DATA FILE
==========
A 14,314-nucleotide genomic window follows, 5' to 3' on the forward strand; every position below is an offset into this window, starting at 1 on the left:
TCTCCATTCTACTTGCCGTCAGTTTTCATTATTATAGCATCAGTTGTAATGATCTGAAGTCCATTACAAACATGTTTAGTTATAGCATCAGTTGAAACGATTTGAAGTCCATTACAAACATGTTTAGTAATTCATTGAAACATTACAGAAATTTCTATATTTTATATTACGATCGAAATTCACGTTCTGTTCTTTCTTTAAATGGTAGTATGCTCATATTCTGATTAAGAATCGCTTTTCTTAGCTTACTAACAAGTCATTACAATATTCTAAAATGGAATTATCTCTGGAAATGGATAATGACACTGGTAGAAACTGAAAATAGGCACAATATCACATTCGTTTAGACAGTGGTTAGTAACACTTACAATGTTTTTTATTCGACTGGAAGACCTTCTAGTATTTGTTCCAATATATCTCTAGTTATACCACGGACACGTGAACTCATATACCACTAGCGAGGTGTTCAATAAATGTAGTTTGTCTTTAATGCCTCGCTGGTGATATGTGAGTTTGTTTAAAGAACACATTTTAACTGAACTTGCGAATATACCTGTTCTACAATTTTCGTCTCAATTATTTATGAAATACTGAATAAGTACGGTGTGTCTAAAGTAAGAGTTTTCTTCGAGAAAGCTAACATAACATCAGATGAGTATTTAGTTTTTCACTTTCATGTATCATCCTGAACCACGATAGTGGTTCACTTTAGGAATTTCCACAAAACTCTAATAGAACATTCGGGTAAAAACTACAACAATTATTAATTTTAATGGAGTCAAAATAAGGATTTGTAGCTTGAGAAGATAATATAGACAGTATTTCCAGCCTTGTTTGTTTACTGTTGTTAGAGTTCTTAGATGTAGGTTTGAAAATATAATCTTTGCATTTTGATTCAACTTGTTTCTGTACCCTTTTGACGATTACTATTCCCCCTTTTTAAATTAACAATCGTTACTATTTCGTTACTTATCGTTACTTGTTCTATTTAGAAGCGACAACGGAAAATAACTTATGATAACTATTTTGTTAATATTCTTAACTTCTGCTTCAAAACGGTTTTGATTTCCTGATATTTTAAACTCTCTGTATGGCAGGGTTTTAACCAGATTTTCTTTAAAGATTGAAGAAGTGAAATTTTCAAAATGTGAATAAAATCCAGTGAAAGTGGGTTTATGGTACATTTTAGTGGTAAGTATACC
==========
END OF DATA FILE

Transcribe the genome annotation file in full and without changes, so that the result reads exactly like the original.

A 14,314-nucleotide genomic window follows, 5' to 3' on the forward strand; every position below is an offset into this window, starting at 1 on the left:
TCTCCATTCTACTTGCCGTCAGTTTTCATTATTATAGCATCAGTTGTAATGATCTGAAGTCCATTACAAACATGTTTAGTTATAGCATCAGTTGAAACGATTTGAAGTCCATTACAAACATGTTTAGTAATTCATTGAAACATTACAGAAATTTCTATATTTTATATTACGATCGAAATTCACGTTCTGTTCTTTCTTTAAATGGTAGTATGCTCATATTCTGATTAAGAATCGCTTTTCTTAGCTTACTAACAAGTCATTACAATATTCTAAAATGGAATTATCTCTGGAAATGGATAATGACACTGGTAGAAACTGAAAATAGGCACAATATCACATTCGTTTAGACAGTGGTTAGTAACACTTACAATGTTTTTTATTCGACTGGAAGACCTTCTAGTATTTGTTCCAATATATCTCTAGTTATACCACGGACACGTGAACTCATATACCACTAGCGAGGTGTTCAATAAATGTAGTTTGTCTTTAATGCCTCGCTGGTGATATGTGAGTTTGTTTAAAGAACACATTTTAACTGAACTTGCGAATATACCTGTTCTACAATTTTCGTCTCAATTATTTATGAAATACTGAATAAGTACGGTGTGTCTAAAGTAAGAGTTTTCTTCGAGAAAGCTAACATAACATCAGATGAGTATTTAGTTTTTCACTTTCATGTATCATCCTGAACCACGATAGTGGTTCACTTTAGGAATTTCCACAAAACTCTAATAGAACATTCGGGTAAAAACTACAACAATTATTAATTTTAATGGAGTCAAAATAAGGATTTGTAGCTTGAGAAGATAATATAGACAGTATTTCCAGCCTTGTTTGTTTACTGTTGTTAGAGTTCTTAGATGTAGGTTTGAAAATATAATCTTTGCATTTTGATTCAACTTGTTTCTGTACCCTTTTGACGATTACTATTCCCCCTTTTTAAATTAACAATCGTTACTATTTCGTTACTTATCGTTACTTGTTCTATTTAGAAGCGACAACGGAAAATAACTTATGATAACTATTTTGTTAATATTCTTAACTTCTGCTTCAAAACGGTTTTGATTTCCTGATATTTTAAACTCTCTGTATGGCAGGGTTTTAACCAGATTTTCTTTAAAGATTGAAGAAGTGAAATTTTCAAAATGTGAATAAAATCCAGTGAAAGTGGGTTTATGGTACATTTTAGTGGTAAGTATACC